Independent from Long Beach, California on January 20, 1975 · Page 27
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Independent from Long Beach, California · Page 27

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Long Beach, California
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Monday, January 20, 1975
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Page 27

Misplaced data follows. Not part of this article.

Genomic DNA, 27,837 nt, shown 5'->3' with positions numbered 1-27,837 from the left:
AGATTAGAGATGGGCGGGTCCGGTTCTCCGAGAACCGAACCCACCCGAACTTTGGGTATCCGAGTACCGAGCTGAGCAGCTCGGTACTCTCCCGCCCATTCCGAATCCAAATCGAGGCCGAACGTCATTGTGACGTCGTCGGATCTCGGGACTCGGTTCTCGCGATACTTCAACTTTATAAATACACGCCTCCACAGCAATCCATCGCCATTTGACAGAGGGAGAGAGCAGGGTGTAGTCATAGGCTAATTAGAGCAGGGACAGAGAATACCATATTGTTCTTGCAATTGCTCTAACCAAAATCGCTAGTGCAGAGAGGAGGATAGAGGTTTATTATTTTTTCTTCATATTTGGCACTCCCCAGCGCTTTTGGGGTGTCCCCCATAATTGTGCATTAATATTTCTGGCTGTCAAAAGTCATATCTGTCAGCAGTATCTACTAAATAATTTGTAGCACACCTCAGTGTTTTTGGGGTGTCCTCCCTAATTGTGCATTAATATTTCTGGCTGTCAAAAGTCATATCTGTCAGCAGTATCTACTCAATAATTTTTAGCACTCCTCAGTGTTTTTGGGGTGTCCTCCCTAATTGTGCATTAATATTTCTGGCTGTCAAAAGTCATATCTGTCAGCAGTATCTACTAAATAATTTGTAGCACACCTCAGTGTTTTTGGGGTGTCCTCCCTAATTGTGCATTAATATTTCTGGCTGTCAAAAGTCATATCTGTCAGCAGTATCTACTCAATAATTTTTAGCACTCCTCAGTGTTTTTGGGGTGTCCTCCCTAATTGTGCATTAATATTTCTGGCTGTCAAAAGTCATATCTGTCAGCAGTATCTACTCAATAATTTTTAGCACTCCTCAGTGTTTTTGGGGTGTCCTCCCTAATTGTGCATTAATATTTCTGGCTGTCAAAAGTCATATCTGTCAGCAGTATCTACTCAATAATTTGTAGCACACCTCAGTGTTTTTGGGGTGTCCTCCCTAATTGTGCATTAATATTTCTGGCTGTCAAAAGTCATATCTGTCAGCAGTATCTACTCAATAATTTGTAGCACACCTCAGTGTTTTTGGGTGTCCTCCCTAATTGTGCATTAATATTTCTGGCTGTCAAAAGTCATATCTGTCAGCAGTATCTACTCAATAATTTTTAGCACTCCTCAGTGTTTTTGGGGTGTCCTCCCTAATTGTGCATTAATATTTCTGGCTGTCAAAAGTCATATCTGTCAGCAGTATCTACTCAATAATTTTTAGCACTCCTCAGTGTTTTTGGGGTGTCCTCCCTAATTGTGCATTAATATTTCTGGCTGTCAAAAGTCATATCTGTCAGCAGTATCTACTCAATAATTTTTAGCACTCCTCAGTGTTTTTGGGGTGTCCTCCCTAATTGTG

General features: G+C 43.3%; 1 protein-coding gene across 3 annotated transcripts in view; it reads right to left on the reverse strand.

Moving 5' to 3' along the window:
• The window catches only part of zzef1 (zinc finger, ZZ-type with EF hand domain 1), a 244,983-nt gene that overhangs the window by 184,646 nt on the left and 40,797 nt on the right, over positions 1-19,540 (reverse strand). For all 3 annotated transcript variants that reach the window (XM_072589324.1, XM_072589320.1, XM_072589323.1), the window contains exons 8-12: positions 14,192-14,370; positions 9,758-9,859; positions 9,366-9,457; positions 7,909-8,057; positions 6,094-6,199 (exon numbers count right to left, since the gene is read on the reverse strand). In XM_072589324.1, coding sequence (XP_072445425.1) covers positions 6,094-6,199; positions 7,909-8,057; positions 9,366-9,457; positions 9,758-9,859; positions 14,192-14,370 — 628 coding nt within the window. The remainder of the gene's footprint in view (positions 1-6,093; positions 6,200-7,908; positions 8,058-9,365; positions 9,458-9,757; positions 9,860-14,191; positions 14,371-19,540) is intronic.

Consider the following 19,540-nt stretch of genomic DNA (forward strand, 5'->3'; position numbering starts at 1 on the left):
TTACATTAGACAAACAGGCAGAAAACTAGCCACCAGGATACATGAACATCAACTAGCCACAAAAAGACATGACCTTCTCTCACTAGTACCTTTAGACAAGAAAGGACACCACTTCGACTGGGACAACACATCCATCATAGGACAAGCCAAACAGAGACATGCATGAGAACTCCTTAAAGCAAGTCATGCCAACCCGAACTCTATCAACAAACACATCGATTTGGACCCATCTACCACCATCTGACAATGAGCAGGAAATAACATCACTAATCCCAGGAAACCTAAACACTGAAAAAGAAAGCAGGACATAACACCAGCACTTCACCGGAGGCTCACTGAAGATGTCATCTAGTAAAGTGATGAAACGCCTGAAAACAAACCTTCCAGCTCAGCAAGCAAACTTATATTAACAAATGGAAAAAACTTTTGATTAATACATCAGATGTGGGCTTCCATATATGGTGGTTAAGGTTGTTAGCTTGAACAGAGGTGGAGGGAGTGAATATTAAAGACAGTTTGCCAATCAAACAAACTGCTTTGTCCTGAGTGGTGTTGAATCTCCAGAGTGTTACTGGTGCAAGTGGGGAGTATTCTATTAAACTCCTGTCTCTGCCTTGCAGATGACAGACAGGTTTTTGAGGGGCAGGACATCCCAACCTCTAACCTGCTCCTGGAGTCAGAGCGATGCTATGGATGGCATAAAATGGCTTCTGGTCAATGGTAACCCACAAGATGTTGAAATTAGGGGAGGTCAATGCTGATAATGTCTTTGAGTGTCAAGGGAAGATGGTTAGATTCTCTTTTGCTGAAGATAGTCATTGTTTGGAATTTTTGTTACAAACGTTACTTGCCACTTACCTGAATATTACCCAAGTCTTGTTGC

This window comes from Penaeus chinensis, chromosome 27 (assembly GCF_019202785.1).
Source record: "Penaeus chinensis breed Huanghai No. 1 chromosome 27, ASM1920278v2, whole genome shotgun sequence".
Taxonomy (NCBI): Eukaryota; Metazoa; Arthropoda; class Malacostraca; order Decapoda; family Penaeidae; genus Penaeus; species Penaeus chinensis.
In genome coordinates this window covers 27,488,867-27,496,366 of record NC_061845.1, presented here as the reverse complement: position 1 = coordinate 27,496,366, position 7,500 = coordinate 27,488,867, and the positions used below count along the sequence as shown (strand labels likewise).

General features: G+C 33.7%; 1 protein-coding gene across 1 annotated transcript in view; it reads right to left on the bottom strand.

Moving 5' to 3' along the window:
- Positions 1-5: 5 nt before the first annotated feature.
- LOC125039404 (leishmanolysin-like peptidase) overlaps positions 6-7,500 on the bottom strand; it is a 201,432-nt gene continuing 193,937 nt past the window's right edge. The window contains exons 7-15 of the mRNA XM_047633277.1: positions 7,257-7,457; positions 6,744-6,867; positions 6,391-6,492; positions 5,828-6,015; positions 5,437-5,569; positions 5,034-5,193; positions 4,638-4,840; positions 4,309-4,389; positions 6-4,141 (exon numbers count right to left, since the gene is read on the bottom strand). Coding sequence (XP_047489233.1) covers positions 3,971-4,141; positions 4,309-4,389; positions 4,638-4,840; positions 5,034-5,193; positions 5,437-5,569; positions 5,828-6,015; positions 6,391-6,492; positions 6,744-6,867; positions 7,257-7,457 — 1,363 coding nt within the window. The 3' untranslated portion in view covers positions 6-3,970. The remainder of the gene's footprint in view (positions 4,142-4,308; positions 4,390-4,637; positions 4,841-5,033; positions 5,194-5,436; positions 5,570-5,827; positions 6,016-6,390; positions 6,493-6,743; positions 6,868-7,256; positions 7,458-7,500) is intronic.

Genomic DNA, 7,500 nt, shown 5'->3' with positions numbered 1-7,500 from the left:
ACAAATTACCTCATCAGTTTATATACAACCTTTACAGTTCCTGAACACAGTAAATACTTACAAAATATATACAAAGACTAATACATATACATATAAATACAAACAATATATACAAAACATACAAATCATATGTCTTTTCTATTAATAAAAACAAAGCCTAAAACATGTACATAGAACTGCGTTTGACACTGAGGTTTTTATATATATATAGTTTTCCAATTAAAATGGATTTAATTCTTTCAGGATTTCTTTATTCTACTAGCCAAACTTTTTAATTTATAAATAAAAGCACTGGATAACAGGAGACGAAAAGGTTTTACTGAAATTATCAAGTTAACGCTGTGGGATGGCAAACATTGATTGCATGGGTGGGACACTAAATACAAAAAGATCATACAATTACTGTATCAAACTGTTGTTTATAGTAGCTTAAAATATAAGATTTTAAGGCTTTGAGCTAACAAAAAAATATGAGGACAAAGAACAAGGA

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UMi*c*.c«M.M«t, jM.a,)g INDEPENDENT (AM) of mobile homes hit owners 01 shoddy work, costly financing schemes' By MICHAEL CONLON WASHINGTON (UPI) People .who own or live in mobile homes are frequent victims of shoddy construction, costly financing schemes, unscrupulous trailer park operators and numerous safety hazards, according to a new study. Mobile homes are now a major source of housing, with over 9 million Americans living in them, many of them consumers who could not afford current high mortgage rates, the Center for Auto Safety report said. But after · studying the industry for Wz years, the center said, it appears the mobile home business is more concerned about profits than about "quality, safety and integrity." GOVERNMENT is partly to blame, it said, because the peculiar status of mobile homes, which are ;neither vehicles nor houses, has allowed regulators to duck the issue. "Because mobile home loans are handled as con- su'm'er credit and are usually arranged through the ;dealer, interest rates are ! high, averaging 12 per cent in 1973," it said. "On a 10-year, $10,000 loan, this means more than $7,000 in finance charges. When mandatory long- term; insurance is added to the financing package, as.'is frequently the case, finance charges are need- les.sly jacked up further." In addition it said mo- ibi'l.e.' homes depreciate , -rapidly because of poor Construction. The center, a non-profit research group funded by Consumers, Union and other foundation grants, said two- thh'ds of the 1,000 letters it received on the issue were complaints about 'construction. "IN MANY instances, low quality. can be traced to . the manufacturer's emphasis on cheap, flashy interiors (which) help to lure prospective buyers but (which) serve little purpose other than to conceal shoddy construction," it said. Because of a severe shortage of space in trailer parks, the report said, "many operators run their parks like miniature f i e f d o m s , enforcing unreasonable rules and charging exorbitant rents and fees wholly unrelated to the services provided. "PARK residents, generally unprotected by leases, usually suffer in silence because they fear retaliatory eviction and would have nowhere else to park their home," it said. The materials used in home interiors, the study said, make them especially vulnerable to f i r e s . Sloppy wiring is also commonplace, it said, with 31 per cent of all mobile home fires traceable to electrical origins. In addition, it said, a mobile home is 30 times more likely to be damaged or' destroyed by high winds than a conventional home. Ford keeps same deal Chrysler switches rebates to bis cars (\jf i) -- uirysier wrp. moves mio the second week of its new "car clearance carnival" Monday with an offer to pay $300 to buyers of its Dodge Monagp, Chrysler New Yorker or Newport. ' '.;.-. : : -;;-··· · - ; - · - ; - - · · . . ' "'' '. · And, if the customer .trades in a Buick or Oldsmobile, Chrysler will rebate another $100. In the,first week of its campaign to promote sales, Chrysler offered rebates of $200 on its two small models. The Ford Motor Co., the only other member of the automotive "Big Four" playing, the rebate game,; continues to offer payments of $200 to $500 until Feb. 28. Ford customers are offered $200 back on the purchase of 1975 model Pintos, Mavericks arid Comets; $300 on 1975 Mustang II hardtops and Two-; plus-Two models; $500 on the Mustang Mach I, .Mustang Ghia and 1975 Capris; and $350 on the Supercab light truck. Strong sales reports seen at Ford, Chrysler Help for Pan Am, TWA hit DETROIT (UPI) More automotive assembly plants are open this week than have been open since before Thanksgiving as auto executives await reports on the success of .the price war between Ford Motor Co. and Chrysler Corp. Eleven plants are closed. Strong sales reports are expected from Ford and Chrysler, which began giving $200 to $500 cash rebates to purchasers of selected models last week and could push General Motors Corp. into the same action, industry analysts say. . ' It could also mean an earlier return to work for 176,000 hourly workers now on open-ended layoffs. Another 46,000 are on temporary l a y o f f s this week at the closed assembly and manufacturing plants. THE mid-January sales report is not due until Thursday, but sales managers for Chrysler and Ford said deliveries are definitely up. I n d u s t r y analysts say the Jan. 11,to 20 figures will be' among the best since the 1975 models went on sale in September; the early January report-was the worst since the 1940s. "The cash we are offer- ing is bringing back some of the customers who were chased out when they saw the 1975 prices," one Detroit Chrysler dealer said. Despite the drop in the number of plants closed -- down from 28 last week to 11 this week -- more than 222,000 workers are still idle. Another 30,000 salaried workers at the three major auto eompa* nies also are off the job. THE TOTAL number of workers actually on the job in the auto industry increased by 53,000 last week, due chiefly to large- scale callbacks of workers on temporary layoffs at Ford and General Motors. Indefinite l a y o f f s , however, climbed by more than 3,000 to 176,250 this week -- one of every four U.S. auto workers. GM, the giant of the industry, will have 10,455 workers on temporary l a y o f f this week and another 93,000 either already on indefinite layoff or scheduled to be idled by the end of the month. Ford will have 21,750 workers on temporary layoff and another 3,350 on open-ended furloughs, and Chrysler will have ,13,700 workers on temporary layoffs and another 49,900 on indefinite layoffs, . Kuwait nationalization of its oil fields hinted KUWAIT (UPI) -- The newspaper Al-Wattan said Sunday Kuwait may announce complete nationalization of its oil fields next month, despite recent official disclaimers that the Persian Gulf state was in no hurry to do so. Quoting "reliable sources," the newspaper said Kuwait has just concluded a comprehensive study on nationalization and that a "100 per cent takeover may be declared in February." Kuwait currently owns 60 per cent of the Kuwait Oil Co. with two foreign operators, British Petroleum and Gulf Oil sharing the remaining 40 per cent. Their production output 1 last year was slightly more than 2.2. million barrels per day. The newspaper said the nationalization study has been submitted for review "to the highest authorities in the country as a prelude to being adopted by the Cabinet in the form of a nationalization decision." The sources did not indicate how much compensation Gulf or BP might be offered for their holdings in KOC-. When Saudi Arabia re- c e n t l y announced i t s intention to take over its oil industry from the Arabian American Oil co., the company was reportedly offered only one month's oil earnings as compensation. CJUIB SeiiaU; p action to bail ont airlines 'improper' By DAVID BURNHAM New York Times Service ' WASHINGTON - A : senate subcommittee has sharply criticized .the Civil Aeronautics Board and the Department of Transportation for their effort during the last year to help Pan American World Airway and Trans World Airlines avoid a . serious financial crisis. In a report made public Sunday, the subcommittee on administrative practice and procedures said the activities of both agencies in attempting to f o r c e the supplemental airlines to adopt a floor on t r a n s a t l a n t i c c h a r t e r fares were "improper and possibly unlawful." Though the charter floor initially was endorsed by President Ford in September, the administration reversed its position in November and said it opposed the plan because it was "seriously inflationary." The proposed floor would have two effects. First, it would increase the revenues Pan Am and TWA receive from their c h a r t e r operations: Second, by reducing the gap between charter and scheduled air f a r e s , it would encourage more travelers to fly on the more expensive scheduled flights of the two airlines. THE CAB approved floor is now being challenged in the Federal Court of Appeals by the Justice Department, the National Student Travel Bureau, the National Air Carrier Association and the Aviation Consumer Action Project. The report of the subcommittee, headed by Sen. Edward M. Kennedy, D-Mass., concluded that its hearings "revealed a classic case of unsound procedure leading to unsound policy." The report said the evidence indicated that while Department of Transportation officials claimed they wanted the minimum charter floor in order to eliminate "predatory pricing," the floor actually was sought "in order to help Pan- American with its financial problems." The subcommittee said that internal studies conducted by the Transportation Department showed that the goal of assisting Pan American could have been achieved by 'other means at less cost to the public and that the minimum floor which the government was attempting to establish "would have established a fare level "significantly higher than the cost of at least some supplemental carriers and the fares desired by those carriers." CONCERNING the CAB, the' subcommittee said its rule making proceeding was not designed to formulate a price policy, but to enforce "a policy that DOT and the CAB had already determined to be desirable." A CAB spokesman said the commission would not comment on the subcommittee's allegations until it had time to study them. Your Money's Worth Guides for conserving PORTER C7 JLM.M. fi£ J rr.it.t.itt* By SYLVIA PORTER You, the millions of men and women who manage America's businesses, can -- all on your own and without any mandatory controls whatsoever -- easily match and surpass our national goals for slashes in consumption of energy. You can save Startlingly huge totals of money in the process as soaring costs of fuel demand larger and larger chunks of your daily operating budgets. AND YOU can achieve these imperative as well as advantageous objectives via simple, cheap modifications in your admittedly extravagant and shamefully wasteful lighting, heating and air-conditioning equipment and practices. ' You do not need to be forced to conserve by an mandatory controls! This is the essence of today's report. But you must gain respond to pleas to save energy, as you responded in the midst of the crunch a year ago. You must learn and obey the Federal Energy Administration's fuel-saving guidelines. You must (as you so easily can) reduce your use of energy in commercial, industrial and public buildings by at- least 25 per cent instead of the 5 per cent reduction you've settled on since the oil embargo ended. The potential for energy saving and cost-cutting is enormous -- and the potential will grow mightily. The Federal Energy Administration estimates, for instance, that our country could save 300,000 barrels of oil a day and reduce consumption of electricity by 90 billion kilowatt-hours over the next year merely by following a few simple practices. THIS amount of electricity is enough to supply the yearly needs of New York City, Philadelphia and Detroit combined. This savings to users would come to $1.35 billion annually (not counting the higher energy prices inherent in new tax-tariff programs). -- More specifically, in federal buildings where FEA guidelines have been followed for almost a year, energy bills have been reduced by an average of 27 per cent. '· -- In Pittsburgh, a large, 25-story federal building cut back its energy use by 35 per cent and saved ·$106,000. ' , ' . . · -- In New York City, a towering, 41-floor high ·-' rise got by on 24 per cent less electricity by institut- ing the conservation guidelines and cut its energy ·; expenses by $384,000 in 1974. ..'. -- In Los Angeles, where winters are mild, a government building's maintenance crew replaced light bulbs, turned down thermostats, and cut out ··· weekend cooling in the eight-floor structure to save -^ $115,450. And in a smaller office building in Colunv-;;-" 1 bia, S.C., consumptionof energy was cut 15 per cent --'-in 1974 for a saving of $3,600. The effects of the guidelines that you, as custom- .-;" crs and employes in these buildings, will notice at once are: dimmer lighting indoors, more individual ." lamps and fewer overhead fixtures, cooler temperatures this winter (65-68 degrees) and warmer tern- ; - pcratures this summer (78-80 degrees). The effects--;/entrepreneurs will realize at once will be dominated ··· by cost savings that will climb steadily year by year'"'" along with higher fuel costs and lower use. MAIN TARGET of energy consumption guidelines is the commercial sector of our nation which "· consumes one-fourth of all electricity used in the U.S. and which has had an energy growth rate of 5.4 per cent a year since 1960 -- topping that of both industrial and residential users. To respond for your own as well as our nation's benefit, I repeat that all you -- owner and occupant of the buildings involved, hospitals, schools, public buildings, shops, markets, the like -- need do is think " constructively about. following year-round energy "' savings policies. Higher fuel costs well may give·» » your "patriotism" a spur which other factors might. · · - · not and these higher costs you may be sure are on' - · ' ' ' the way. . - ' ' ' TO GET the guidelines for energy conservation, write for "Lighting and Thermal Operations Guidelines for Commercial, Public and Industrial Buildings." It is available from the Office of Commercial and Public Buildings and Lighting, Federal Energy Administration, Federal Building, Room 7149, Washington, D.C. 20461. Or you can obtain a ctpy from one of the FEA s regional offices in Atlanta, Boston, Chicago, Houston, Denver, Kansas City, New York City, Philadelphia, · 1 Seattle and San Francisco. Debts tough to collect from jobless; bad accounts soar By RICHARD HUGHES UPI Business Writer Because of hard times, collection agencies say they have more bad debts than they can handle, find it harder than ever to collect money and claim t h e y ' r e · m a k i n g less money because of it. "We're h a v i n g basket- loads of new accounts and are unable to collect hardly any," said Mrs. Mary Lou Bowen of the Adjustment Bureau of Concord, N.H. An official of an Atlanta agency said in his 15 years in the business he's never seen bad debt accounts "pouring in like they have in the past 60 days." WITH FEW exceptions; this growth in bills turned over to collection agencies is typical throughout the nation, according to a survey by United Press International. Thousands of Americans who always paid their bills on time suddenly lost their jobs, were unable to pay their bills and were turned over to professional dunners. "One thing we've got to r e m e m b e r is t h a t so many of the delinquents were forced into their condition," said Bud Grout, president of American Collection Service in Chicago. "They had no control over conditions. What can that kind of guy do? We simply play our best card -- riot too forcefully -and hope he's back at work soon and ready to resume his financial obligation." "We've found that the average debtor today is not from the ranks of the poor, but someone who probably had a pretty good job until recently and fell victim to unemployment," said Ernest E. Barlough, owner of a Los Angles collection agency and a director of the American National Collectors Association. BARLOUGH said agencies are being more lenient with debtors than before. , "You almost have to be, because there are a great m a n y people unemployed," he said. "Where before we could collect entire balances we are finding we have to go along with debtors much more in accepting payments." Getting hit the hardest by bad debts are doctors and dentists, traditionally the last to be paid. "People who have been paying $5 a week call and ask if they can pay $3," said Mrs. Doris Teivel, owner of a Buffalo, N.Y. agency that mainly handles collections for the medical professions. There have bfien a few incidents of fly-by-night operators t a k i n g advantage of the situation. Buffalo police say a man has been threatening people if they don't pay bills. He gives a i f a k e name and he tells creditors to take their payment to where they owe it, not to an agency. He apparently is legitimate in that he is working for firms where people owe, but his tactics are frowned upon. A spokesman f o r the Boston Better Business Bureau said there has been a growing number of consumer complaints alleging harassment by collection agencies. "It used to be only occasional but now it's much more often," he said. IN CERTAIN areas of the nation that have yet to feel the impact of the recession, there has been no signifcant increase in delinquent accounts. For example, Don McGill of the Automobile Recovery Bureau in Houston said there has been an increase in "payments as to reposses- opposed sions." The number of bad debt accounts may be on the:,' : rise, but collection agen- /rlt! cies, which get paid a./',·» percentage of what they;!.:: collect, said they maker ' more money during good":' times because people can afford to pay their bills. Mrs. John Smith, treasurer of the Twin City Collection and Credit Bureau of Monpelier, Vt., said "we've got a lot of accounts but the money isn't coming in." "Business is definitely not booming," said Barlough, the Los Angeles -" debt collector. "Collection- agencies have to work a"' ' g r e a t e r volume of ac- ·-"' counts in order to recover the same number of dollars they made with a smaller volume of busi- ' ness a year ago." · "· Daily Investor Treasury bill yield based on cash outlay By DON G. CAMPBELL Q: In a recent question a writer wrote in indicating that he had bought a $10,000 one-year Treasury bill which was being advertised at 9.53 per cent yield and when he sent his $10,000 check in, he only received a check from the Federal Reserve Bank in New York for $843.40, which was his advanced discount on the bills. He indicated to you that ho felt that this was an 8.43 per cent yield for one year and asked your opinion. In your answer you indicated that in buying Treasury 'bills you' arc going to an auction, which is Iruc. However, you failed to show him that his $843.40 was not income based on $10,000, but income based on the amount of cash outlay of $9,156.60, which, is the way that the yield on Treasury bills is figured. Working t h i s w a y , his yield is 9.2 per cent and not 8.43 per cent. A: You're quite right, iiiiil several of you caught it with the deftness of' a s h a r k spotting a b a r e ankle. The actual yield is, indeed, based on the cash outlay and I can only say, in apology, that neither I nor the Federal Reserve Bank of New York -- to whom I had submitted an identical situation a few weeks before -- caught it. The arithmetic involved in computing the true interest on a Treasury bill is: the discount di- vidied by the cash outlay. This gives you a percent- 'agc figure which is then divided by maturity. Or, in this case: $843.40 divided by $9,156.60. This gives you 9.2 per cent which, divided by one (the m a t u r i t y ) , gives y o u , naturally, an annual yield of, again, 9.2 per cent, i Let's take the same equation and apply it to a three-month bill which is auctioned at $9.778.50 and on which you receive a "discount check" of $221,5(1. Okay, here we go: $221.50 d i v i d e d by $9,788.50 equals 0.023 per cent. Now, for the annual yield, divide this by 3/12 (one- fourth of a year) and you come up with 9 per cent. Sorry for the confusion -- I got too enthralled with the main thrust of the gentleman's l e t t e r which dealt with the question of why the actual yield on a Treasury mii doesn't match the "advertised" yield (because it's an auction and the advertised yield always has to be an approximation). Q: You've mentioned, several times, the matter of good grade bonds yielding 9% to 10 per cent as well as "money management" funds paying 9'A to 12 per cent. Would you please advise an amateur how you go about investing in either of the above? Do I have to have a stockbroker, or do I i n v e s t through a bank? A: Don't hold me too rigidly to those yields since they'll all fluctuate -- literally daily -- as the demand for money ebbs and flows. Any stockbroker or banker can help you seek out good grade bonds suitable for your investment needs. As far as the "money management" f u n d s arc concerned, you're more on your own here since most bankers V are reluctant to charge customers a fee (on which t h e y d o n ' t m a k e a n y money, anyway) since the customer can do it quite satisfactorily on his own. W i t h only rare exceptions, the money management funds arc "no-load" (they charge no commission, t h a t i s ) . Most bankers -- at least for good customers -- will i!!'.".! a'ivic'.' fin the various m o n e y m a n a g e m e n t On bonds, the standard practice among bankers is to charge a flat fee, regardless of the amount of money involved, and, nationally this seems lo fluctuate in the $20 to $30 range. V 'Kind of panicked' TV, pool table, bed go to help pay bills DENVER Iff) -- Guy Baker is advertising to sell his color television, pool table and double bed. He says he can't find work and needs the money to help feed his family of six. "My wife and I just decided we had to sell some things to make ends meet. I've been out of work for a while and need the money." Baker, 34, is a self-employed carpenter who has been able to find work "only on and off" since last fall. He is one of the millions of unemployed Americans caught in the inflation-recession juggernaut. "CONSTRUCTION is always bad this time of year, but this is the slowest I've ever seen it in my eight years here. "We'll just have to do without some of these extras -- the TV and the pool table -- until things gel better." Auctioneer Al Meyer says there are a lot more things for sale secondhand now than there were a year ago. "More people want to sell things and more people are looking for bargains," he says. "We've kind of panicked," said Baker's wife, Deloris. "We're going around in circles trying to pay our bills. We just don't know what to do." She said she has been unable to work because she needs to stay home to care for the couple's 22- month-old twin girls. Mrs. Baker said their money troubles have been compounded by having to pay for costs related to the twins' birth. THE FAMILY moved to Colorado from Huntington, W. Va., eight years ago "to find better work and more money," Mrs. Baker said. "This was a pretty good place to get. started again ... until the last year or so," she said. "We just hope things get going better again, because it doesn't look like there's anyplace else to move to."